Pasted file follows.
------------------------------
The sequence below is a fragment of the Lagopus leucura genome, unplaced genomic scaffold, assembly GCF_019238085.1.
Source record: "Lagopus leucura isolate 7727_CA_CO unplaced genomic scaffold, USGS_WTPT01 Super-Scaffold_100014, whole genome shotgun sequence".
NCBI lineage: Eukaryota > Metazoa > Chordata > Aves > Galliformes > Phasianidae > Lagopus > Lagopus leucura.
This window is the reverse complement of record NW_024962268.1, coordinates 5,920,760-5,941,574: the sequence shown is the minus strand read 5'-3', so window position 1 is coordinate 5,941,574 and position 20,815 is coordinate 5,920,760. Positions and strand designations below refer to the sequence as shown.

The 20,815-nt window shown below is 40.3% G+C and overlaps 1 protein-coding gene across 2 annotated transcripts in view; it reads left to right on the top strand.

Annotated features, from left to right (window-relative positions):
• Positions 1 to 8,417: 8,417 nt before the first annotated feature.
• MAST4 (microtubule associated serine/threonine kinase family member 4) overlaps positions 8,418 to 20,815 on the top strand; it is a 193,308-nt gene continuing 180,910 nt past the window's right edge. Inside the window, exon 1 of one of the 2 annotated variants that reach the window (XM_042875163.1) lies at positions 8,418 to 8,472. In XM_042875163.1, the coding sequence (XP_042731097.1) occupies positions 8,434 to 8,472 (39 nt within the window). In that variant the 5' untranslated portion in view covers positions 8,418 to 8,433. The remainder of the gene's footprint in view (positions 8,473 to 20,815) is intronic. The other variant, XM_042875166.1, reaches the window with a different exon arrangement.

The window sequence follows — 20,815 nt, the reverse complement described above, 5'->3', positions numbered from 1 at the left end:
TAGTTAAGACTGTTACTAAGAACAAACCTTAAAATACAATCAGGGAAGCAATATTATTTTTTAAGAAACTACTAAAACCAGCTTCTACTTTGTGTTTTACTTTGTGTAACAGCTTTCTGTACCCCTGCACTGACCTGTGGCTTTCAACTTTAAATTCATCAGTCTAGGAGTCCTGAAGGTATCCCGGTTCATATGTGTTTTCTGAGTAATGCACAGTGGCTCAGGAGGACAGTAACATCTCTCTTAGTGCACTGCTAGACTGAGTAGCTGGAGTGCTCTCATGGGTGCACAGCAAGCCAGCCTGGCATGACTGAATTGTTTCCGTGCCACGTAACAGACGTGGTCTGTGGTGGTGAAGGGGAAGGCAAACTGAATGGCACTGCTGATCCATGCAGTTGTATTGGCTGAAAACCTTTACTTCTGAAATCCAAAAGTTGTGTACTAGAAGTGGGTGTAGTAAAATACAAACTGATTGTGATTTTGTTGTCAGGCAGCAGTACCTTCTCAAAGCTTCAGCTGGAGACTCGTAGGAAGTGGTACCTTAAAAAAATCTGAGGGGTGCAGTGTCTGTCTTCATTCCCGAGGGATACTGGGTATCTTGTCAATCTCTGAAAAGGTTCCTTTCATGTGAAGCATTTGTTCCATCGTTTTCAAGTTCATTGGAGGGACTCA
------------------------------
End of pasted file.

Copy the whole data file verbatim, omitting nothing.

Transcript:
The sequence below is a fragment of the Lagopus leucura genome, unplaced genomic scaffold, assembly GCF_019238085.1.
Source record: "Lagopus leucura isolate 7727_CA_CO unplaced genomic scaffold, USGS_WTPT01 Super-Scaffold_100014, whole genome shotgun sequence".
NCBI lineage: Eukaryota > Metazoa > Chordata > Aves > Galliformes > Phasianidae > Lagopus > Lagopus leucura.
This window is the reverse complement of record NW_024962268.1, coordinates 5,920,760-5,941,574: the sequence shown is the minus strand read 5'-3', so window position 1 is coordinate 5,941,574 and position 20,815 is coordinate 5,920,760. Positions and strand designations below refer to the sequence as shown.

The 20,815-nt window shown below is 40.3% G+C and overlaps 1 protein-coding gene across 2 annotated transcripts in view; it reads left to right on the top strand.

Annotated features, from left to right (window-relative positions):
• Positions 1 to 8,417: 8,417 nt before the first annotated feature.
• MAST4 (microtubule associated serine/threonine kinase family member 4) overlaps positions 8,418 to 20,815 on the top strand; it is a 193,308-nt gene continuing 180,910 nt past the window's right edge. Inside the window, exon 1 of one of the 2 annotated variants that reach the window (XM_042875163.1) lies at positions 8,418 to 8,472. In XM_042875163.1, the coding sequence (XP_042731097.1) occupies positions 8,434 to 8,472 (39 nt within the window). In that variant the 5' untranslated portion in view covers positions 8,418 to 8,433. The remainder of the gene's footprint in view (positions 8,473 to 20,815) is intronic. The other variant, XM_042875166.1, reaches the window with a different exon arrangement.

The window sequence follows — 20,815 nt, the reverse complement described above, 5'->3', positions numbered from 1 at the left end:
TAGTTAAGACTGTTACTAAGAACAAACCTTAAAATACAATCAGGGAAGCAATATTATTTTTTAAGAAACTACTAAAACCAGCTTCTACTTTGTGTTTTACTTTGTGTAACAGCTTTCTGTACCCCTGCACTGACCTGTGGCTTTCAACTTTAAATTCATCAGTCTAGGAGTCCTGAAGGTATCCCGGTTCATATGTGTTTTCTGAGTAATGCACAGTGGCTCAGGAGGACAGTAACATCTCTCTTAGTGCACTGCTAGACTGAGTAGCTGGAGTGCTCTCATGGGTGCACAGCAAGCCAGCCTGGCATGACTGAATTGTTTCCGTGCCACGTAACAGACGTGGTCTGTGGTGGTGAAGGGGAAGGCAAACTGAATGGCACTGCTGATCCATGCAGTTGTATTGGCTGAAAACCTTTACTTCTGAAATCCAAAAGTTGTGTACTAGAAGTGGGTGTAGTAAAATACAAACTGATTGTGATTTTGTTGTCAGGCAGCAGTACCTTCTCAAAGCTTCAGCTGGAGACTCGTAGGAAGTGGTACCTTAAAAAAATCTGAGGGGTGCAGTGTCTGTCTTCATTCCCGAGGGATACTGGGTATCTTGTCAATCTCTGAAAAGGTTCCTTTCATGTGAAGCATTTGTTCCATCGTTTTCAAGTTCATTGGAGGGACTCA